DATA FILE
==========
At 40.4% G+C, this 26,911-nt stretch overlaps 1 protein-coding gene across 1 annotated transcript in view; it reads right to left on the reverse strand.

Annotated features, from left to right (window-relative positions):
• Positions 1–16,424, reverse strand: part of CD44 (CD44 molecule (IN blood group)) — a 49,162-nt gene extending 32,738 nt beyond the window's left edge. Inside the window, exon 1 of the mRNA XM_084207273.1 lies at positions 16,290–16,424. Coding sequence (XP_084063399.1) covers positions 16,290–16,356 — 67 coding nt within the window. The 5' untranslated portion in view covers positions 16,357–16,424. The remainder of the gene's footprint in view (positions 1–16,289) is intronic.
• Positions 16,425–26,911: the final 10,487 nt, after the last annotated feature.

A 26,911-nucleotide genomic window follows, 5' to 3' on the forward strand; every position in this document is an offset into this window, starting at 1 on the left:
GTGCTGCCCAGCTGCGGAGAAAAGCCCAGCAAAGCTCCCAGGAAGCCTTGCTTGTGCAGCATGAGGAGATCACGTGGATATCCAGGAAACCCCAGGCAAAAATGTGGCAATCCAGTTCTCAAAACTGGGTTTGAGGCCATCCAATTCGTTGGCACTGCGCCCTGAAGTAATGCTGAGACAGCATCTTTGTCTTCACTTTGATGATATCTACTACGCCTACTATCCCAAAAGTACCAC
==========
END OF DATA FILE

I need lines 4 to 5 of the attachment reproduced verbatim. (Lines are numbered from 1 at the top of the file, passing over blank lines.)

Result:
• Positions 16,425–26,911: the final 10,487 nt, after the last annotated feature.

A 26,911-nucleotide genomic window follows, 5' to 3' on the forward strand; every position in this document is an offset into this window, starting at 1 on the left: